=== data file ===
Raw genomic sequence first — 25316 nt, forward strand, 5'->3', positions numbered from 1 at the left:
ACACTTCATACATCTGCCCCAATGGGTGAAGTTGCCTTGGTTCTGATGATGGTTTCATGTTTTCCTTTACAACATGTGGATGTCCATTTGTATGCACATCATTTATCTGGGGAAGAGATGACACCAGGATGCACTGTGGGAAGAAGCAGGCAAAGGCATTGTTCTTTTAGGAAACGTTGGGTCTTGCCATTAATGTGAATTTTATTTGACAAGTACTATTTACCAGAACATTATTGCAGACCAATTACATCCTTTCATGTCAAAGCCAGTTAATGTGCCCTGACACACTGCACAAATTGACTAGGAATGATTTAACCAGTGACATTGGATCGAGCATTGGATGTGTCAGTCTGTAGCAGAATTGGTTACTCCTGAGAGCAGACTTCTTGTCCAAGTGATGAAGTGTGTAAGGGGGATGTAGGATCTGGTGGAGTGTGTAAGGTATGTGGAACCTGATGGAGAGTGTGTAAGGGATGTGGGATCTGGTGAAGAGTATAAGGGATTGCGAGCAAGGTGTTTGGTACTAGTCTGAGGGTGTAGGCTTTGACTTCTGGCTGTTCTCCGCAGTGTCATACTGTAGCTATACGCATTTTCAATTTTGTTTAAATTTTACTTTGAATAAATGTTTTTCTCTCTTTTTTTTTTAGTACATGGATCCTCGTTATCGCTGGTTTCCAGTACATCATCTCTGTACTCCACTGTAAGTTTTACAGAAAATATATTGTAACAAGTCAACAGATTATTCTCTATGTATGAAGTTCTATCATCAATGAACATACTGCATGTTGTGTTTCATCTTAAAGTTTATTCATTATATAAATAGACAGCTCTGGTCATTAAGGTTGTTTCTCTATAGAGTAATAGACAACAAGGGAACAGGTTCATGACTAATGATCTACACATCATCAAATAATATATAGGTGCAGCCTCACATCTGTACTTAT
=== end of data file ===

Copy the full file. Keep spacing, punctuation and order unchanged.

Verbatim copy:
Raw genomic sequence first — 25316 nt, forward strand, 5'->3', positions numbered from 1 at the left:
ACACTTCATACATCTGCCCCAATGGGTGAAGTTGCCTTGGTTCTGATGATGGTTTCATGTTTTCCTTTACAACATGTGGATGTCCATTTGTATGCACATCATTTATCTGGGGAAGAGATGACACCAGGATGCACTGTGGGAAGAAGCAGGCAAAGGCATTGTTCTTTTAGGAAACGTTGGGTCTTGCCATTAATGTGAATTTTATTTGACAAGTACTATTTACCAGAACATTATTGCAGACCAATTACATCCTTTCATGTCAAAGCCAGTTAATGTGCCCTGACACACTGCACAAATTGACTAGGAATGATTTAACCAGTGACATTGGATCGAGCATTGGATGTGTCAGTCTGTAGCAGAATTGGTTACTCCTGAGAGCAGACTTCTTGTCCAAGTGATGAAGTGTGTAAGGGGGATGTAGGATCTGGTGGAGTGTGTAAGGTATGTGGAACCTGATGGAGAGTGTGTAAGGGATGTGGGATCTGGTGAAGAGTATAAGGGATTGCGAGCAAGGTGTTTGGTACTAGTCTGAGGGTGTAGGCTTTGACTTCTGGCTGTTCTCCGCAGTGTCATACTGTAGCTATACGCATTTTCAATTTTGTTTAAATTTTACTTTGAATAAATGTTTTTCTCTCTTTTTTTTTTAGTACATGGATCCTCGTTATCGCTGGTTTCCAGTACATCATCTCTGTACTCCACTGTAAGTTTTACAGAAAATATATTGTAACAAGTCAACAGATTATTCTCTATGTATGAAGTTCTATCATCAATGAACATACTGCATGTTGTGTTTCATCTTAAAGTTTATTCATTATATAAATAGACAGCTCTGGTCATTAAGGTTGTTTCTCTATAGAGTAATAGACAACAAGGGAACAGGTTCATGACTAATGATCTACACATCATCAAATAATATATAGGTGCAGCCTCACATCTGTACTTAT